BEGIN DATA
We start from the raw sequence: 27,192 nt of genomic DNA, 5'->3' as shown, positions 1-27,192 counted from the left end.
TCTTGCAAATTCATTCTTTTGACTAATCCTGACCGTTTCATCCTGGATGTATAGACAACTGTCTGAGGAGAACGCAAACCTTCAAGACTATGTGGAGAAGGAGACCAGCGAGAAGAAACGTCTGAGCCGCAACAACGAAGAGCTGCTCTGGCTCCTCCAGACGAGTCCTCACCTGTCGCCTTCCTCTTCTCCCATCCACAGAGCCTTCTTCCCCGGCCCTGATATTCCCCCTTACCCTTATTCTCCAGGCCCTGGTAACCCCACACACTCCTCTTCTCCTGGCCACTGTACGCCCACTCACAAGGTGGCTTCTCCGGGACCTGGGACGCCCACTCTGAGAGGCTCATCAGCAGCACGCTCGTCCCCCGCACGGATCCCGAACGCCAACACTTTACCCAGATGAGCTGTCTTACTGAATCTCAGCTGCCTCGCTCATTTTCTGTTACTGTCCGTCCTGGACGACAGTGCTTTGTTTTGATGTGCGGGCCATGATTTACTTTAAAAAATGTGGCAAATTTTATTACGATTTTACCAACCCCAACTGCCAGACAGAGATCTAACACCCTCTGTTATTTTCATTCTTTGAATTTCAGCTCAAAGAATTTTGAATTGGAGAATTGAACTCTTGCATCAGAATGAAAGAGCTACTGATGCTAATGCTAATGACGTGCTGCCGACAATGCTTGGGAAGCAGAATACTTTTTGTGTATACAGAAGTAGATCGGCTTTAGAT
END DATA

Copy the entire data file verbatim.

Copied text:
We start from the raw sequence: 27,192 nt of genomic DNA, 5'->3' as shown, positions 1-27,192 counted from the left end.
TCTTGCAAATTCATTCTTTTGACTAATCCTGACCGTTTCATCCTGGATGTATAGACAACTGTCTGAGGAGAACGCAAACCTTCAAGACTATGTGGAGAAGGAGACCAGCGAGAAGAAACGTCTGAGCCGCAACAACGAAGAGCTGCTCTGGCTCCTCCAGACGAGTCCTCACCTGTCGCCTTCCTCTTCTCCCATCCACAGAGCCTTCTTCCCCGGCCCTGATATTCCCCCTTACCCTTATTCTCCAGGCCCTGGTAACCCCACACACTCCTCTTCTCCTGGCCACTGTACGCCCACTCACAAGGTGGCTTCTCCGGGACCTGGGACGCCCACTCTGAGAGGCTCATCAGCAGCACGCTCGTCCCCCGCACGGATCCCGAACGCCAACACTTTACCCAGATGAGCTGTCTTACTGAATCTCAGCTGCCTCGCTCATTTTCTGTTACTGTCCGTCCTGGACGACAGTGCTTTGTTTTGATGTGCGGGCCATGATTTACTTTAAAAAATGTGGCAAATTTTATTACGATTTTACCAACCCCAACTGCCAGACAGAGATCTAACACCCTCTGTTATTTTCATTCTTTGAATTTCAGCTCAAAGAATTTTGAATTGGAGAATTGAACTCTTGCATCAGAATGAAAGAGCTACTGATGCTAATGCTAATGACGTGCTGCCGACAATGCTTGGGAAGCAGAATACTTTTTGTGTATACAGAAGTAGATCGGCTTTAGAT